DEFECT (BUG): An unwanted and unintended property of a program or piece of hardware, especially one that causes it to malfunction. An error in the hardware or software. (A missing feature... that is a joke of course)
FAULT: A manifestation of a defect in the software. A fault, if encountered, may cause a failure.
FAILURE: The inability of a system or system component to perform a required function within specified limits. A failure may be produced when a fault is encountered.
RISK: The probability that a failure will occur causing a loss. If controls are inadequate to reduce the risk it creates vulnerability.
RISK ANALYSIS: Analysis of the systems vulnerabilities combining the loss potential with an estimated rate of occurrence to establish the potential level of damage that may occur.
RISK EXPOSURE: The risk exposure always exists, although the loss may not occur.
THREAT: Something capable of exploiting vulnerability (a defect)
VULNERABILITY: A flaw or defect that may be exploited by a threat. The flaw if exposed would causes the system to operate in a fashion different from its intended use.
CONTROL: Anything that tends to cause the reduction of risk. Controls can accomplish this by reducing the frequency of occurrence.Now you know
Too little testing is a crime
Too much testing is a sin
VERIFICATION: Testing to see if the SYSTEM IS RIGHT
Looking for defects from the developers perspective - a variance from the specifications - usually using white box testing, unit testing and reviews. The process of determining whether or not the products of a given phase in the life-cycle fulfil a set of established requirements.
VALIDATION: Testing to see if the RIGHT SYSTEM
Looking for defects from a customer or user perspective - a variance from what the user wanted - usually using black box testing, system testing, acceptance testing, walk-through. The stage in the software life-cycle at the end of the development process where software is evaluated to ensure that it complies with the requirements.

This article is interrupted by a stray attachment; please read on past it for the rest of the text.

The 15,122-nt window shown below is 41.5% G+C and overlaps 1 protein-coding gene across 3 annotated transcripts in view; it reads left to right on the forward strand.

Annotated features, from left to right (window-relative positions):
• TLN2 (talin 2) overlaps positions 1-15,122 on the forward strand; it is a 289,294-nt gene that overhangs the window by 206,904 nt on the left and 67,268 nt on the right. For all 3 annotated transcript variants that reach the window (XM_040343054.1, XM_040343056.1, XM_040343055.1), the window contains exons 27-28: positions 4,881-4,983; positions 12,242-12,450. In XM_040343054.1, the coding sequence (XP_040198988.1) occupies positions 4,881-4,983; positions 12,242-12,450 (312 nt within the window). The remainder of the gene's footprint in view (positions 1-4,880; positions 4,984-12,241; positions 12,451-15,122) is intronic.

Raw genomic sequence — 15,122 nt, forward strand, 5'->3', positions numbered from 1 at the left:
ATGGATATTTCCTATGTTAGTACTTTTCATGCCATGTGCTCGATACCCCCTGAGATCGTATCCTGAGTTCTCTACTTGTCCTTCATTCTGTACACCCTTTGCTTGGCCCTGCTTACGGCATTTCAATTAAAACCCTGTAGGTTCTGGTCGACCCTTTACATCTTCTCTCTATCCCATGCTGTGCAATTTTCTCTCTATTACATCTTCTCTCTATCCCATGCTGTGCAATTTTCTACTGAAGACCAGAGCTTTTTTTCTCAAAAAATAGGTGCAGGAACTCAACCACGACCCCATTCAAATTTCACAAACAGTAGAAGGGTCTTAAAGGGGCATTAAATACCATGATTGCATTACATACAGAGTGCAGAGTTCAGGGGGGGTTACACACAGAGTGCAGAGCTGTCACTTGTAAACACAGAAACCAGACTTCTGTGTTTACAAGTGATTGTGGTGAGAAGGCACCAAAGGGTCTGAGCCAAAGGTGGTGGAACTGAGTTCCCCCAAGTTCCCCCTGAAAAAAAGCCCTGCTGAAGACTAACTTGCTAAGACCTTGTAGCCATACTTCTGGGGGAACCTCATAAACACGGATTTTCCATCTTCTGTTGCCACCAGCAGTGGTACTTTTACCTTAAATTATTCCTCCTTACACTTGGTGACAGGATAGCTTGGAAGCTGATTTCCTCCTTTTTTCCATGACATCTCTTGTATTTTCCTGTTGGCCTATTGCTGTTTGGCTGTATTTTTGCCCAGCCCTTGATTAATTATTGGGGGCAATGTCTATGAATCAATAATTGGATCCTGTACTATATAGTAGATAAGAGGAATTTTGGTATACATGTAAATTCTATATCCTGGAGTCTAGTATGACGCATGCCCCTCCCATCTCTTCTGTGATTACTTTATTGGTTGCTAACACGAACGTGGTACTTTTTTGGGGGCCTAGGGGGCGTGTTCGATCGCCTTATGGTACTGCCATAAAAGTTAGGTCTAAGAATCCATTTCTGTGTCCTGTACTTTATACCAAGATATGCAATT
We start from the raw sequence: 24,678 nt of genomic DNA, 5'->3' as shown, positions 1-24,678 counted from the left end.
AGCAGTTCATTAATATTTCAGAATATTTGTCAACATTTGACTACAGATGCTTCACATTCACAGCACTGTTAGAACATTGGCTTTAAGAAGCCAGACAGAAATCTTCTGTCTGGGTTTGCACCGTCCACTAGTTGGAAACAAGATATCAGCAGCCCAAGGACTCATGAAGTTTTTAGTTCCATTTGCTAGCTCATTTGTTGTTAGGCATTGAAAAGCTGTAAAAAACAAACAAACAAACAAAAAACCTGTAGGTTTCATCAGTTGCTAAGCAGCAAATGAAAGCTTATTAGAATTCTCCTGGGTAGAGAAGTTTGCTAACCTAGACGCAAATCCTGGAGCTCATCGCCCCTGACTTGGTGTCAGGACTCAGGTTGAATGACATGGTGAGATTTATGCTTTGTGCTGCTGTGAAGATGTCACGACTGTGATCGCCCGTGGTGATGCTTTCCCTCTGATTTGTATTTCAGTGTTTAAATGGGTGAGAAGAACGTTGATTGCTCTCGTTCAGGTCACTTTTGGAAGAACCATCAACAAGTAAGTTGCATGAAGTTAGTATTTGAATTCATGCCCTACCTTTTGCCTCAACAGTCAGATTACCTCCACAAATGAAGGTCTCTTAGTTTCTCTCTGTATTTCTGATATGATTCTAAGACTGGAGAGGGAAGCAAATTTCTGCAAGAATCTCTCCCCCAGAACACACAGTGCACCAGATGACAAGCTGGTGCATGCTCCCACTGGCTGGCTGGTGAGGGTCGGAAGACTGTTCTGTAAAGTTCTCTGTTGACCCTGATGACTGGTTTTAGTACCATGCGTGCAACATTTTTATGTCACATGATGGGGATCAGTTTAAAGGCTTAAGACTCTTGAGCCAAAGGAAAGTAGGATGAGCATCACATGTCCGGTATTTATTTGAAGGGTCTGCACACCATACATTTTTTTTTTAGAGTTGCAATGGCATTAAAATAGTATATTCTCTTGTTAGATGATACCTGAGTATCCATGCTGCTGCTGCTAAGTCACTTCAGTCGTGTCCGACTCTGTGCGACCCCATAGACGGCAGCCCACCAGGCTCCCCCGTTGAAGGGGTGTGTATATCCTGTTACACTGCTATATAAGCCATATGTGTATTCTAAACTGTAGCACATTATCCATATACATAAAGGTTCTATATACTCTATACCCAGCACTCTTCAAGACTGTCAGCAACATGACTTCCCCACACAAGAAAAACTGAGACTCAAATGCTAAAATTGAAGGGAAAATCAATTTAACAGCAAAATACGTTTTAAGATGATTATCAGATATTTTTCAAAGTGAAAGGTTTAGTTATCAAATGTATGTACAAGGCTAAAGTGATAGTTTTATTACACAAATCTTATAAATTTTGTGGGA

Here is another set of similar definitions that is helpful from Software
QA/Test Resource Center:
© 1996-2006 by Rick Hower
What is verification? validation?
Verification typically involves reviews and meetings to evaluate documents, plans, code, requirements, and specifications. This can be done with checklists, issues lists, walkthroughs, and inspection meetings. Validation typically involves actual testing and takes place after verifications are completed. The term 'IV & V' refers to Independent Verification and Validation.
What is a 'walkthrough'?
A 'walkthrough' is an informal meeting for evaluation or informational purposes. Little or no preparation is usually required.
What's an 'inspection'?
An inspection is more formalized than a 'walkthrough', typically with 3-8 people including a moderator, reader, and a recorder to take notes. The subject of the inspection is typically a document such as a requirements spec or a test plan, and the purpose is to find problems and see what's missing, not to fix anything. Attendees should prepare for this type of meeting by reading thru the document; most problems will be found during this preparation. The result of the inspection meeting should be a written report. Thorough preparation for inspections is difficult, painstaking work, but is one of the most cost effective methods of ensuring quality. Employees who are most skilled at inspections are like the 'eldest brother' in the parable in 'Why is it often hard for organizations to get serious about quality assurance?'. Their skill may have low visibility but they are extremely valuable to any software development organization, since bug prevention is far more cost-effective than bug detection.
If you have a copy of this cartoon with the artist's name still on it,
or if you know who the cartoonist is who drew it, would you please send
the name to me. I would like to get permission to use it in one of my presentations.
Please send the cartoonist's name to me at:
If you have other helpful tips related to software testing that you would like
to post here please send them to me. I will put them here with your name and
contact information. (Good opportunity for networking for you... look at the
Please send them to me at: